The search for the perfect vlogging camera

In the last few weeks I have spent what seems an inordinate amount of time researching audio/video kit and post production techniques for this news site. I have locked myself away taking courses online; looked at countless video tutorials on Youtube; corresponded with numerous people who use these things on a daily basis in their work. It resulted in a number of insights into how I can improve workflow and quality of filming whether it is out in the field; filming professionally for a client or just simply making Vlogs like the one above.

In a recent interview with John Johnston he let slip that some people around the world do indeed look at this blog for hints and tips on the mechanics of how to make better films and audio. The reason I publish what I use is to encourage schools/ teachers to do the same. I realise that budgets are limited in the UK at present but I think it is important that the information is out there if someone wants to go down that path. I have been putting up film and video on the internet for decades – certainly well before the advent of YouTube and there has never been a better time for producing, filming, editing and distribution of media. The cost of good usable kit has come down and down. What is exceptionally expensive is the time it takes to learn how to make content using the kit.

What people often don’t realise, is that what may look seamless online, is in many cases, just the tip of a carefully honed workflow garnered from years of experience. The best vloggers on YouTube make it look easy – it isn’t. I struggle for months to get even the smallest things right(er) and to second guess how to go about doing things that will produce a quality outcome in terms of mechanics AND content for the cheapest possible price. I’m still working on the latter.

Recently I decided I needed a camera that was of the highest quality but also portable and ultra easy to set up in my “studio” at a moment’s notice. And because I’m a total control freak, one that I could swap out lenses on and modify every aspect of the ISO, Aperture and Shutter speed.

I could have used my iPhone but I prefer to take that out in tandem with my other point and shoot cameras that I use for B Roll on trips outside of the studio. During the winter months it’s very dark in my flat and to do a “vlog” from home I don’t always want the hassle of taking out lights etc to make a 5 minute film – the iPhone is fairly crap in low daylight but the Sony a5100 is pretty perfect to control under these conditions.

Before, if I wanted something of quality, I would end up spending 2 hours setting up and that could have taken minutes with a better, smaller camera. I like filming in natural daylight and so a small camera with manual controls, different lenses and a large sensor was essential. If I could pop it onto a clamp and just set up quickly – all the better. The Sony a5100 is perfect for that. I love its form factor and I like its superb ‘filmic’ quality as well.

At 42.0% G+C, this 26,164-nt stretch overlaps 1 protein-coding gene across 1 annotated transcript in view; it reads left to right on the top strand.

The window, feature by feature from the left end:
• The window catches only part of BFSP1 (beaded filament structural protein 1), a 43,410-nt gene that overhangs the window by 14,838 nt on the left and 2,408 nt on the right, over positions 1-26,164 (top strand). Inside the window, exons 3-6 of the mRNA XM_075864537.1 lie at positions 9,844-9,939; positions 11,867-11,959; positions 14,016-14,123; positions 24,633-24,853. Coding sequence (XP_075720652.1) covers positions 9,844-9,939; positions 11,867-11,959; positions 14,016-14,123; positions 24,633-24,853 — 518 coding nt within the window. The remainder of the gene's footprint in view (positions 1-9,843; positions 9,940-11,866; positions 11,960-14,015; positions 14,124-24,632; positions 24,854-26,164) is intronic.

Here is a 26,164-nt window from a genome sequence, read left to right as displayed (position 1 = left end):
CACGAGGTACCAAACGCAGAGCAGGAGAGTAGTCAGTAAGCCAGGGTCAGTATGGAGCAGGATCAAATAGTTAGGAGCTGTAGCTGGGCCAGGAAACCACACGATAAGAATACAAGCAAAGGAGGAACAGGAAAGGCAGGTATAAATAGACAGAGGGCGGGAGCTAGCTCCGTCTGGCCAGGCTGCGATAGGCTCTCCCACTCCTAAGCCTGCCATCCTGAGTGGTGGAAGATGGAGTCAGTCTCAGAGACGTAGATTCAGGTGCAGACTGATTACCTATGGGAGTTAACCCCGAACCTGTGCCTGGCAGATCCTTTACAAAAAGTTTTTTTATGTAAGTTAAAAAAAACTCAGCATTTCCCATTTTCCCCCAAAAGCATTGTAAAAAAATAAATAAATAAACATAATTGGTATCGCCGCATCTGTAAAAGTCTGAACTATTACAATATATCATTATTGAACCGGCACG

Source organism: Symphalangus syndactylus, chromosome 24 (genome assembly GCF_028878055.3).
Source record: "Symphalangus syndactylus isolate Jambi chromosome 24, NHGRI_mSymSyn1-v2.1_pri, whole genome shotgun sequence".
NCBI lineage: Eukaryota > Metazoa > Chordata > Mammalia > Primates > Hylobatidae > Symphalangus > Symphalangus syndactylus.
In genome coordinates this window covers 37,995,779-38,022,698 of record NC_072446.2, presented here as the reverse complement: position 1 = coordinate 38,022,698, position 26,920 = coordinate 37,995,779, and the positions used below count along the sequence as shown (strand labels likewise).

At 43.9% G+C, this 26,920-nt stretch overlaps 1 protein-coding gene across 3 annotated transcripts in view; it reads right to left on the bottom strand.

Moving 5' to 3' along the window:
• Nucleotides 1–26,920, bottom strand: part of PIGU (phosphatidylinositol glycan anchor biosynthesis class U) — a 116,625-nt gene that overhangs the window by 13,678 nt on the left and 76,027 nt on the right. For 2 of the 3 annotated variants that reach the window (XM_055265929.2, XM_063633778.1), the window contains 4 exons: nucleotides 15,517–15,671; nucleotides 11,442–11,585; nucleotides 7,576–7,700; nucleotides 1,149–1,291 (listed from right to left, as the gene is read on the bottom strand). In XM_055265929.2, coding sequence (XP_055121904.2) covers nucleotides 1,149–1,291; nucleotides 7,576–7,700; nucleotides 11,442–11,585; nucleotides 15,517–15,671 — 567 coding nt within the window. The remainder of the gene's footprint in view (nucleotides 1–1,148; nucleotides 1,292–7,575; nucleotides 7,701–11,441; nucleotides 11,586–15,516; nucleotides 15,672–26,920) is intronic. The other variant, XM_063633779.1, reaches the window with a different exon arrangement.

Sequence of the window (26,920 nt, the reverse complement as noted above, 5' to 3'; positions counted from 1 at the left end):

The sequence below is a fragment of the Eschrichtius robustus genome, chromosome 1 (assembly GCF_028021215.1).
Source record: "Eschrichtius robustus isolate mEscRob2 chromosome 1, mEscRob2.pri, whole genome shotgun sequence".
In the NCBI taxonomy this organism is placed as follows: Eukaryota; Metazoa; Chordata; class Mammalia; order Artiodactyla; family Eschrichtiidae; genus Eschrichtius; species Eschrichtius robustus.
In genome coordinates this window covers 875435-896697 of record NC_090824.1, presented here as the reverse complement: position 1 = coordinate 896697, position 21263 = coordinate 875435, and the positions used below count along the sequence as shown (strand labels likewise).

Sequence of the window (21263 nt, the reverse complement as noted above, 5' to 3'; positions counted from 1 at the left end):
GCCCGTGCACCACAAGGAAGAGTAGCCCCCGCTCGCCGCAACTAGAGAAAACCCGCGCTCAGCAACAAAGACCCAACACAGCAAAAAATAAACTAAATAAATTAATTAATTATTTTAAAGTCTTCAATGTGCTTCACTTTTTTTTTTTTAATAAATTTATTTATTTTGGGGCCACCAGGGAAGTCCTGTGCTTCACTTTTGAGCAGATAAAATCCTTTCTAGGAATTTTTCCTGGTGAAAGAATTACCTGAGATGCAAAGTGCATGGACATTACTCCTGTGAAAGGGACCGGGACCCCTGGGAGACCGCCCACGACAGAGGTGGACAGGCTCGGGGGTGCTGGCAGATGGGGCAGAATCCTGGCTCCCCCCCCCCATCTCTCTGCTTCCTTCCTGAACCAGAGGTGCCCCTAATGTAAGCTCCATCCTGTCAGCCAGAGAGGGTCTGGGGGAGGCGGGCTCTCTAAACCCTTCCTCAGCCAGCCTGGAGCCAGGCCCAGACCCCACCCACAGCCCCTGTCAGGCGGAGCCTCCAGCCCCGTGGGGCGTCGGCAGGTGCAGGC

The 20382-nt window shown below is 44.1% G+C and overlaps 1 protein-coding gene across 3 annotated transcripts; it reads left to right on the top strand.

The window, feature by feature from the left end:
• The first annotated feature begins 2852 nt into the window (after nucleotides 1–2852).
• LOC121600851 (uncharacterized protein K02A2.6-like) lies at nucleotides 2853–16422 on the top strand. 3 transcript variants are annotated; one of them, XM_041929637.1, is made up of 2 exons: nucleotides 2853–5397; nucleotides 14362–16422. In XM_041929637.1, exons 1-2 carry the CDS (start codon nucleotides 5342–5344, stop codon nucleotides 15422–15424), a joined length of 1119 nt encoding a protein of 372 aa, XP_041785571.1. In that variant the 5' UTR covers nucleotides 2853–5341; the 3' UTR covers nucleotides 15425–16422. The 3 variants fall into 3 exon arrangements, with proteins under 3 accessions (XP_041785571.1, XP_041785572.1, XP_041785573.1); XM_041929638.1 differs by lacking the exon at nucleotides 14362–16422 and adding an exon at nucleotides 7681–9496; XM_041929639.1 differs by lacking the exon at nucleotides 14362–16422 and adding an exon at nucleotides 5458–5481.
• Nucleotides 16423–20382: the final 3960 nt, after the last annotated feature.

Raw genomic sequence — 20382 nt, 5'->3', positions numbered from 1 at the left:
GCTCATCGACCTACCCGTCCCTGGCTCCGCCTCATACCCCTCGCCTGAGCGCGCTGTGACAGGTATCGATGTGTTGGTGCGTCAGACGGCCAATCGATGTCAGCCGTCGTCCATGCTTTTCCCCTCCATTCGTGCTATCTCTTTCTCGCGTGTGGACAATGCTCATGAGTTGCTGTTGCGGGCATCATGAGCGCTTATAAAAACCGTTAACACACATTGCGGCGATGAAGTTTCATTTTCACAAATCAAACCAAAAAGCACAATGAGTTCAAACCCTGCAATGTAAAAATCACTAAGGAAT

The clamp I use is the PEDCO Ultra 360 – it’s an all-in-one clamp and ball head – cheap and very effective! The dual sound audio setup I used was to record into a iRig Pro DUO into my iPhone and then synch the sound with Plural Eyes Software. I then edit extremely quickly in Final Cut Pro and render out to 3 video service providers.

The photo below shows what the setup looks like in situ.

sonya5100

Posted on by leoncych in Adult Learning, advisory, Digital Makers, Educational Change, vblog, video

3 Responses to The search for the perfect vlogging camera

  1. Sandy Brown Jensen

    Good review, thanks! I have an Olympus OMDEM 5 but I hadn’t thought of blogging with it using a clamp like you have. I would have liked to have seen the sound set up as I didn’t understand all your terms.
    I have just ordered up the new OSMO video camera–have gotten a chance to read any reviews on that yet? There’s a good one on Engadget.
    Very interesting post–much appreciated from a rainy morning in Oregon!

  2. leoncych

    Hi Sandy – yes I’ve heard good things about the OSMO but again the sound might let it down. Depends on how fussy you are. Inside, on a stand, it should be fine. My sound set up is a pair of wireless Sennheiser G3 mics (not cheap but old) https://www.google.com/webhp?sourceid=chrome-instant&ion=1&espv=2&ie=UTF-8#tbm=shop&q=Sennheiser+GH3+mics&spd=5090305792810450003
    into an irig Pro Duo into an iPhone but a cheaper interface would be the iRig Pre (http://www.amazon.com/gp/product/B007534LFK?keywords=irig%20pre&qid=1447955429&ref_=sr_1_1&sr=8-1). I then post the audio onto Dropbox and download to my desktop. Then I use Pluraleyes 3 software (https://www.redgiant.com/products/pluraleyes/) to automatically switch out the good audio with the camera audio on the film. Again – Pluraleyes is not cheap but it gets the job done in seconds. Hope that helps.

  3. Sandy Brown Jensen

    Thanks for the run down on your kit, Leon, and for the links. It is always fascinating to see how other people have solved the problems as you have. I would love to see it in person, and if I ever get to England again (Last trip 2001 😥) I’ll look you up and ask for a guided tour of your studio.
    I would use the Olympus for studio work–that OSMO is for being a kid again😎Although I thought with the wireless lav as shown on the Engadget review, it sounded fine for field interviews. Thanks again for your obvious hard work on this post!